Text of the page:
Eighteen months ago we created a mini green roof over the far end of the chicken run. The main goal was to learn more about the practicalities of building a green roof, as adding a bit more visual interest to that corner of the garden.
It hasn’t been the easiest of journeys. Within a fortnight, the local possum ate our green roof down to the ground. The Australian weather was also punishing, even in this relatively shaded and protected spot.
The turning point was switching our planting strategy, narrowing down to two incredibly hardy plans: dianella and bracken fern. Both were transplanted from other areas of the garden, and they settled in quickly.
While it’s still got a little way to go, the photo above shows that the green roof is finally … green. Phew.
A green roof is where a garden is installed to cover a roof, typically to a depth of 150mm on top of a strong waterproofing layer. It’s a great way of getting extra greenery into a property, and the roof also asborbs water run-off.
About a month ago I stumbled across the book Small Green Roofs, on Amazon. It’s a wonderful book that has 40 different inspiring case studies, all covering small, non-commercial green roofs (full book review to come).
Feeling inspired (and running short of projects around the house), I decided to construct a green roof at the end of the chicken run.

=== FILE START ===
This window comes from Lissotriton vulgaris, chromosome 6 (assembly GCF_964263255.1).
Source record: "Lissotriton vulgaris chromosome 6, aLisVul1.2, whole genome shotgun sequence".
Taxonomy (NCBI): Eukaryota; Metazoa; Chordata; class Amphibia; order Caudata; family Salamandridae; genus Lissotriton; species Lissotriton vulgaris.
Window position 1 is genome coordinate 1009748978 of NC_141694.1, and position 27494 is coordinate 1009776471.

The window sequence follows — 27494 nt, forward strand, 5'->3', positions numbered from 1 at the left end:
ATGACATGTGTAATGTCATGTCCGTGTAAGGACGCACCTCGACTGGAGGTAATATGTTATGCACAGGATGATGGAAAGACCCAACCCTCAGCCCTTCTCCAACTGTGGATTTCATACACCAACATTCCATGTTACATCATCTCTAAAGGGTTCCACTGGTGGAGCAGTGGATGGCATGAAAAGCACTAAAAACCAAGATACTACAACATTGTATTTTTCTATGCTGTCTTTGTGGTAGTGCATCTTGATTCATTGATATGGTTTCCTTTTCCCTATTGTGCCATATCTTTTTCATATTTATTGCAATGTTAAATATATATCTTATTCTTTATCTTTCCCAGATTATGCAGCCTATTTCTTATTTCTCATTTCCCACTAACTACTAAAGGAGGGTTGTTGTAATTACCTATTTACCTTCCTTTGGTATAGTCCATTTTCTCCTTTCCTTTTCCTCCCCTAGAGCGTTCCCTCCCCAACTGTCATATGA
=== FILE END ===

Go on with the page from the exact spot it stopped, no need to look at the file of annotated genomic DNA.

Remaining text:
At 1.2m x 1.6m (1.9m2), this may be Sydney’s smallest green roof.
When we created the chicken run, I installed several left-over sheets of Colorbond at the end of the chicken run, to give cover for the chicken feeder (and the chickens!). This is now replaced by the green roof.
The starting point was to install a sheet of 25mm exterior-grade structural ply. This is very strong (and heavy), and it provides the base for the green roof.
The next challenge is to deal with the extra weight of the green roof. For a soil depth of 150mm, a green roof weighs 250kg per sq. m. That’s a lot!
Thankfully the chicken run was constructed strongly in the first place. To provide extra support, I installed a new vertical post (front left corner of the new green roof in the picture above). This was concreted into the ground. Extra rafters were installed, along with bracing back to existing posts.
Other than the structural ply, everything else used wood and materials salvaged locally, or left over from the house renovation.
The sides of the green roof were constructed out of left-over roof beams, 200mm high. Because the sides of the wood were very uneven (from sitting in the weather for 10+ years), I put in an extra layer of ply to assist with waterproofing.
There’s a 20mm gap along the bottom edge of the green roof, to allow water to drain away.
I had some left-over “pond liner” paint, so I used three coats of that to seal the base and sides of the green roof. On top of that I installed a layer of 20mm Atlantis flo-cell (left over from the reworked raised garden beds). A layer of geotextile then keeps the soil out of the drainage system.
As a stroke of luck, just as I was ready to fill the garden bed, a friend rang to ask whether I needed any soil, as he was clearing out his back garden. A ute load’s worth of soil later (courtesy of GoGet), this is the final green roof.
Green roofs would typically be planted with sedum (a low growing succulent), to cope with the extreme conditions and low water levels. In this shaded position, however, that isn’t an option.
Instead, I’ve put in some water crystals, and have planted out the garden with a mix of:
- native ground covers (native violet, white root and northern cranesbill)
Already it looks great from the back verandah, and I’ll blog new pictures in six months after (hopefully) the plants have all grown up.